Early this morning I'm lounging in my bed and rubbing the sleep from my eyes and a feeling of apprehension fills my body. As I look towards the bathroom on my way to answer nature's early morning call I can't help but wonder if all the water in Mohave County was used up overnight. I'm confident that the water chamber will flush... but the worry is will the reservoir fill back up.
The good news is that the chamber filled up just like it always has. Better still was the response when I opened the valve that allows for the flow of water to the shower head. One of my simple pleasures in life is showering in my custom shower area that includes a rain shower head styled fixture. Kinda looks like this...
So needless to say the day started off well, all the water I needed I used.
But tomorrow is another day and as for the apprehensive feelings about the morning question of 'will there or won't there be water' in the plumbing system in my house... not sure if that will ever go away.
You see folks, the water worry warts have made their points... they have the upper hand in the debate on the extreme scarcity of water remaining in the underground aquifers. I mean come on... you've seen the one well chart and read all the rhetoric. Very convincing. Any day now, no more water.
So now what?? Well I think we use our heads to come up with possible solutions that will no doubt protect 'our' water sources so that I can continue to take showers underneath my fancy rain shower head and hopefully reduce the early morning apprehensions about said water. I've decided to join forces, sort of, with the water extremists... err... I mean our neighbors so that we can secure water for our own ego-centric reasons.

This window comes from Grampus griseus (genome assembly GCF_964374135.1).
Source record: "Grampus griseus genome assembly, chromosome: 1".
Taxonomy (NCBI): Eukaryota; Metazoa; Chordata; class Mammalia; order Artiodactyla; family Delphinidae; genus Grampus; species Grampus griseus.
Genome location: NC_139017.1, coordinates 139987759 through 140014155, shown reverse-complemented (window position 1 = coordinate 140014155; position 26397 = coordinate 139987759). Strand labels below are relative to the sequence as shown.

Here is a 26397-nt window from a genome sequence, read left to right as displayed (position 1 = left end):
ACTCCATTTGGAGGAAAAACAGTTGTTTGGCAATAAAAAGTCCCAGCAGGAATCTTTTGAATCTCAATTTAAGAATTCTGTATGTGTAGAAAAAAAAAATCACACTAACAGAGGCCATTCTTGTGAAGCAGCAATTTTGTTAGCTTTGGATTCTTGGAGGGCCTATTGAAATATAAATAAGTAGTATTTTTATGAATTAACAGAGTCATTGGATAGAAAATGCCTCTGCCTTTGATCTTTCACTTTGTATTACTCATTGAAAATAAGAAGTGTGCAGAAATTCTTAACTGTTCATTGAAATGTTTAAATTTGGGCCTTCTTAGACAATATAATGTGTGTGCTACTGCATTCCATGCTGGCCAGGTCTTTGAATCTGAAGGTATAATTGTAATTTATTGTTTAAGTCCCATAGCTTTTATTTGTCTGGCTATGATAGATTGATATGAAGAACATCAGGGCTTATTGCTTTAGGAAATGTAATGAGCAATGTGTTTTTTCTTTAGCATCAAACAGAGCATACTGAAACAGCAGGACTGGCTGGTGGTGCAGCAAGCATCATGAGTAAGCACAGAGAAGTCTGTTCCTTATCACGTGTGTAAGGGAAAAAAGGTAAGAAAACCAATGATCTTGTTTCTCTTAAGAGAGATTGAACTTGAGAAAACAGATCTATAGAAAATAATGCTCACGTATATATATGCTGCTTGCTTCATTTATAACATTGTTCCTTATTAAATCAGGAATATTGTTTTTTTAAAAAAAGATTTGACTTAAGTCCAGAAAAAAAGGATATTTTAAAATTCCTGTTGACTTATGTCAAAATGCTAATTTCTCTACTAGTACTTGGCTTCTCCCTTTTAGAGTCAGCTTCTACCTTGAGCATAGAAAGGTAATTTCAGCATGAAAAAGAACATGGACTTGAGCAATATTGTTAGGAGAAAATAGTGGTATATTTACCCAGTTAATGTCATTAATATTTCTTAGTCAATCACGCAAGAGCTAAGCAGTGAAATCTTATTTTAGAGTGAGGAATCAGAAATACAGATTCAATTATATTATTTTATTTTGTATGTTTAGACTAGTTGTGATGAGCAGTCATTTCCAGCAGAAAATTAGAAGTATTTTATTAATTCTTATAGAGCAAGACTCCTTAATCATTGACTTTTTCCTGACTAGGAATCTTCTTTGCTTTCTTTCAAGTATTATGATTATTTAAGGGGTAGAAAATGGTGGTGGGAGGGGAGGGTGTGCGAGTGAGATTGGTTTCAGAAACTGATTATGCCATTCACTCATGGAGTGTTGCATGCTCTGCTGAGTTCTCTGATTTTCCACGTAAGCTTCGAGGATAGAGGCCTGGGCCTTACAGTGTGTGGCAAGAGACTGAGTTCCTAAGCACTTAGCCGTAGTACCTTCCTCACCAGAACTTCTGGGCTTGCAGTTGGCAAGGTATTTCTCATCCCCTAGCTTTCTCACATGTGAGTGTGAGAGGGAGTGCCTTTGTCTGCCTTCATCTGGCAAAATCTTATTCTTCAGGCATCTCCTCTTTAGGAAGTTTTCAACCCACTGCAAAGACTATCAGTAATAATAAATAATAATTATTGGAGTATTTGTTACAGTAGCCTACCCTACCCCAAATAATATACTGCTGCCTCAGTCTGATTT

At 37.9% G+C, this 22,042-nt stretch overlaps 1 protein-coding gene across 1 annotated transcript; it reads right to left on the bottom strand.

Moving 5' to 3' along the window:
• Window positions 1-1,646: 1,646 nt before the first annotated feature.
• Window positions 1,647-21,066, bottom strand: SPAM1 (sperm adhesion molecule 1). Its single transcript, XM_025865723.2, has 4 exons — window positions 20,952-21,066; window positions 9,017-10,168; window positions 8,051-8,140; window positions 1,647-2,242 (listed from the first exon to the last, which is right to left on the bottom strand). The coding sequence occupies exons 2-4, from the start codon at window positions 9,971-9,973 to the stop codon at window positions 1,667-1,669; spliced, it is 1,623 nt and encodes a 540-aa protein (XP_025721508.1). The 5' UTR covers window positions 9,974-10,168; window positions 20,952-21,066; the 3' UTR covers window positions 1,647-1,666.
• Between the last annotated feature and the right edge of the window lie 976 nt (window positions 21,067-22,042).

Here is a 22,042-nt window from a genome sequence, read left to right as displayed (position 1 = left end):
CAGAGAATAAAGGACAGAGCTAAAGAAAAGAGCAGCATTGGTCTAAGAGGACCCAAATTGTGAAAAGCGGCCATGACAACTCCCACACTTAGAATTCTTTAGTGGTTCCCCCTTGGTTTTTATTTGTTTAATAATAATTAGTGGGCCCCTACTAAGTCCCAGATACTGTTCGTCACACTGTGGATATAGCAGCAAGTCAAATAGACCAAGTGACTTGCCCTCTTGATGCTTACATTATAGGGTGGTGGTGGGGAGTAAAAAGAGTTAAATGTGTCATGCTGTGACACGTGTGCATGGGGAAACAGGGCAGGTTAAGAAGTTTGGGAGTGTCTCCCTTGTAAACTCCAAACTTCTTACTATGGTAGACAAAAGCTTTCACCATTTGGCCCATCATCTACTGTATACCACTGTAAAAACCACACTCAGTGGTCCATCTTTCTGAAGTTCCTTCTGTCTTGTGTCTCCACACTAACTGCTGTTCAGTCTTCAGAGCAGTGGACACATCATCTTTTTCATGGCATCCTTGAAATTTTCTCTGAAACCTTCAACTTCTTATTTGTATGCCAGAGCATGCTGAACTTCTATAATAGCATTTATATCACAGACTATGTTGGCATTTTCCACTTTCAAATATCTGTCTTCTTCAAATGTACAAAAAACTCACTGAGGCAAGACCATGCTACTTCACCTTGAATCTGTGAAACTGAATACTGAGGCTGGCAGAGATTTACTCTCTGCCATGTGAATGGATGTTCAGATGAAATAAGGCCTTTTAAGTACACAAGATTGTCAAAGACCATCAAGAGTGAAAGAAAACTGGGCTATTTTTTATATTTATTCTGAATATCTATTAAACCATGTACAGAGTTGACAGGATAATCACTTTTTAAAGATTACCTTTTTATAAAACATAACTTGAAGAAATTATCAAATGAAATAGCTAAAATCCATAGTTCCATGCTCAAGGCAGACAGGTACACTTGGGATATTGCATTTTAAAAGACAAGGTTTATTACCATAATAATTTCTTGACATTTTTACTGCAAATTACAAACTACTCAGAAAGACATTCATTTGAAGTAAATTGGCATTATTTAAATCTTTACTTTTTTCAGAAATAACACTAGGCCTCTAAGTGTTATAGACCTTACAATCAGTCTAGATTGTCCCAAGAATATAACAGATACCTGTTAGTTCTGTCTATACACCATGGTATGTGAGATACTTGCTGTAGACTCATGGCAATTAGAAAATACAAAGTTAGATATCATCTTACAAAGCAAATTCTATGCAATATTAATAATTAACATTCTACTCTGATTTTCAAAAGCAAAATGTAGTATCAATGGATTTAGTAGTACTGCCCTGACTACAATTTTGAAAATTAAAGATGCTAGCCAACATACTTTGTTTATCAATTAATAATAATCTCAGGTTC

Off the top of my head, here's a few ideas that I'll throw out there that should lead to the protection of water supplies in this area for centuries to come.
First up... a government mandated moratorium on new construction projects that include plumbing systems for water. Granted that the plumbing contractors in this area won't be happy about it, but anyone in the outdoor shed industry might see a boost in sales. One washes out the other.
Beyond the obvious affect this would have on our effort to save water, some 13 million acre feet of it under our collective feet in Mohave County, this moratorium would absolutely kill the construction market locally... if it isn't already dead in the first place. Any tradesman would have to find a job building sheds or relocate out of the area. I think most would do the latter and therefore less neighbors using water (more showers under my rain shower head for me!!). Other jobs and opportunity would further dry up causing more to either enter the shed business or move away... leaving behind more glorious water for me to use as I see fit.
I'm sorry if this sounds extreme, but look at the water chart offered as empirical evidence that explosive growth caused a deep decline of the water level in that well over the last forty some years. Most of that depletion can be directly linked to new construction. Only another 400 plus feet of water is left in that well. Could run dry any day now.
Again, just an idea off the top of my head. Maybe this idea starts a rally, we'll see.
Well, if the moratorium idea is too much a heavy handed government kind of thing we could try using some free market solutions.
Fellow water extremists... err... I mean friendly neighbors, in an effort to protect 'our' water resources -- make that our precious water resources... we could band together -- pool our money -- and buy up all that property that is currently listed for sale. Think about it people... it is a buyers market right now.
Once we bought out all of the available property we can be assured that no other human will have access to the precious and therefore there will be more for us to use in our fancy showers and such. How will you use the 13 million acre feet??
Of course this plan would require tons of capital, up front, but isn't protecting 'our' precious water worth it?? Come on... reach deep into your bank account... do it for 'our' water.
Again, ideas off the top of my head... feel free to join in the brainstorm. Let's collaborate.
I've heard it said that in Arizona the general factors that lead to population growth are; cheap land, cheap energy, and cheap water.
Piggy-backing on my previous idea, land is getting cheaper by the month (according to the market indicators) so that could lead to more people moving here. And since it is unlikely that us few, but proud, protectors of 'our' water supply could actually buy up all the available property in the county -- maybe we look to the cost of water.